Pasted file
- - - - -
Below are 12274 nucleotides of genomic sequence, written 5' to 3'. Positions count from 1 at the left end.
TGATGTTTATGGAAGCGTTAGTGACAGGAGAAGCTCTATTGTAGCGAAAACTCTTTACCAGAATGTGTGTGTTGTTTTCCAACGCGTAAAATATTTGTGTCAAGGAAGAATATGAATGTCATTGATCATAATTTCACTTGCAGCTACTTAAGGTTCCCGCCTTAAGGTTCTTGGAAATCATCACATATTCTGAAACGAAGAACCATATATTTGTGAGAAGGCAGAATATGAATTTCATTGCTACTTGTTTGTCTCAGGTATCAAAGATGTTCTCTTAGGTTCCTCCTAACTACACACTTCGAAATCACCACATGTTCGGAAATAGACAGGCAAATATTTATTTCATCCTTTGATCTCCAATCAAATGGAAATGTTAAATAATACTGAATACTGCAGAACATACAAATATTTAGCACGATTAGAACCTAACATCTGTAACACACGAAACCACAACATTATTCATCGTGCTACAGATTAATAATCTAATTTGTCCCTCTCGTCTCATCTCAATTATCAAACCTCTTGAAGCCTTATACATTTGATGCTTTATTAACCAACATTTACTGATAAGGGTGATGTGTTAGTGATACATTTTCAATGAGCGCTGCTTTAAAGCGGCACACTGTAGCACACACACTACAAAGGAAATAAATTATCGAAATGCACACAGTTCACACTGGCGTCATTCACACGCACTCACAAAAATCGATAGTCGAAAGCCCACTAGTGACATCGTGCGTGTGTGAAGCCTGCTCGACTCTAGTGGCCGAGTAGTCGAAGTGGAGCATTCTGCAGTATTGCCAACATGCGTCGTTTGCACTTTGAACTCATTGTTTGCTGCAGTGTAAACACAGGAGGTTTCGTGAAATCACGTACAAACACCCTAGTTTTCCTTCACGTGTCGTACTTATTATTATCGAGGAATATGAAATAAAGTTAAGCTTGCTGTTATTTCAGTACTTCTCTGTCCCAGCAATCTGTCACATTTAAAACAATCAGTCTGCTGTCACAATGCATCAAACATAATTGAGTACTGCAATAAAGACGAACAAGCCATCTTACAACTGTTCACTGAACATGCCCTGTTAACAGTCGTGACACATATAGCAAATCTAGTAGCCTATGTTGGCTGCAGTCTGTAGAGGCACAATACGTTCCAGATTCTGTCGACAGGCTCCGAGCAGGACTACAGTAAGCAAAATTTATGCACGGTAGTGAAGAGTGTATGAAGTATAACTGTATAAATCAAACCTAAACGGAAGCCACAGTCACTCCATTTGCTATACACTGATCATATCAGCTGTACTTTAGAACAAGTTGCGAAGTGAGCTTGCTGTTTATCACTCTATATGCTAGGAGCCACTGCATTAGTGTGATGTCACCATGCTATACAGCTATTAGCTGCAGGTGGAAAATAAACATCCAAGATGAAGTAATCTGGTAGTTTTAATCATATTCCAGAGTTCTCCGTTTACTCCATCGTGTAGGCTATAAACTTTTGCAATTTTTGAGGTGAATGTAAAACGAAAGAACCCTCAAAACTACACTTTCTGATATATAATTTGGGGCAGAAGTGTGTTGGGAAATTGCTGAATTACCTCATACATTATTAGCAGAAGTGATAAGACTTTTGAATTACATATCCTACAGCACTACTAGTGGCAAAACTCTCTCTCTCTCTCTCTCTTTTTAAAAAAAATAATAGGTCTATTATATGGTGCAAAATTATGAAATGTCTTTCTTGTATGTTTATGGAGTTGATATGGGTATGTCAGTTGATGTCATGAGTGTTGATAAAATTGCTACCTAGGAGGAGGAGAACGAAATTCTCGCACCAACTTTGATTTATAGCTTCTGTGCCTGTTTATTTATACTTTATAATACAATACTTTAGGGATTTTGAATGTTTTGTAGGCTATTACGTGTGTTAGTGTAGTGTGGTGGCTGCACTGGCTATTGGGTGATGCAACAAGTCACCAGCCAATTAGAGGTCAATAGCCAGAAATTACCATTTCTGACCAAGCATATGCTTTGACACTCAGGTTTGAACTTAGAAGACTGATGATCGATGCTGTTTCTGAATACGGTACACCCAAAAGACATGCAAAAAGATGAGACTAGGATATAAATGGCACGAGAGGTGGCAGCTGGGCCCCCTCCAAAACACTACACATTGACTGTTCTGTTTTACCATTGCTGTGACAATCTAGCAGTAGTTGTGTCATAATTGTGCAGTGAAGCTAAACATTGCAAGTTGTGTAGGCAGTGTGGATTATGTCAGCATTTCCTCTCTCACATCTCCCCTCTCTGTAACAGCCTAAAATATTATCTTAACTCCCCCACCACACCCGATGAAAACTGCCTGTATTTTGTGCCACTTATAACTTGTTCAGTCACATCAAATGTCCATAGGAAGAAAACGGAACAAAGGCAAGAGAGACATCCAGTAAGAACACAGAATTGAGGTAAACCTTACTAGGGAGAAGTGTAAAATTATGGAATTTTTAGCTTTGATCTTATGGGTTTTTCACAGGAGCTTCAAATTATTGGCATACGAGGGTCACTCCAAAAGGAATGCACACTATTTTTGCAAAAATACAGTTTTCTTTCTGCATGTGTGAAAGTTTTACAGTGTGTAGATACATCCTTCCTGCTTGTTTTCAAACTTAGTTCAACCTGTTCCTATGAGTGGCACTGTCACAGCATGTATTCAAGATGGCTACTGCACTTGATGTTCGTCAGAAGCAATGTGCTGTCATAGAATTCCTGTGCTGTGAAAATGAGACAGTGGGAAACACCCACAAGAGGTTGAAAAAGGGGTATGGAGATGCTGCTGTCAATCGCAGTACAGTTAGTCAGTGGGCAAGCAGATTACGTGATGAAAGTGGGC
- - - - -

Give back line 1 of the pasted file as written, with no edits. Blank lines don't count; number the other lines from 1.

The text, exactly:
Below are 12274 nucleotides of genomic sequence, written 5' to 3'. Positions count from 1 at the left end.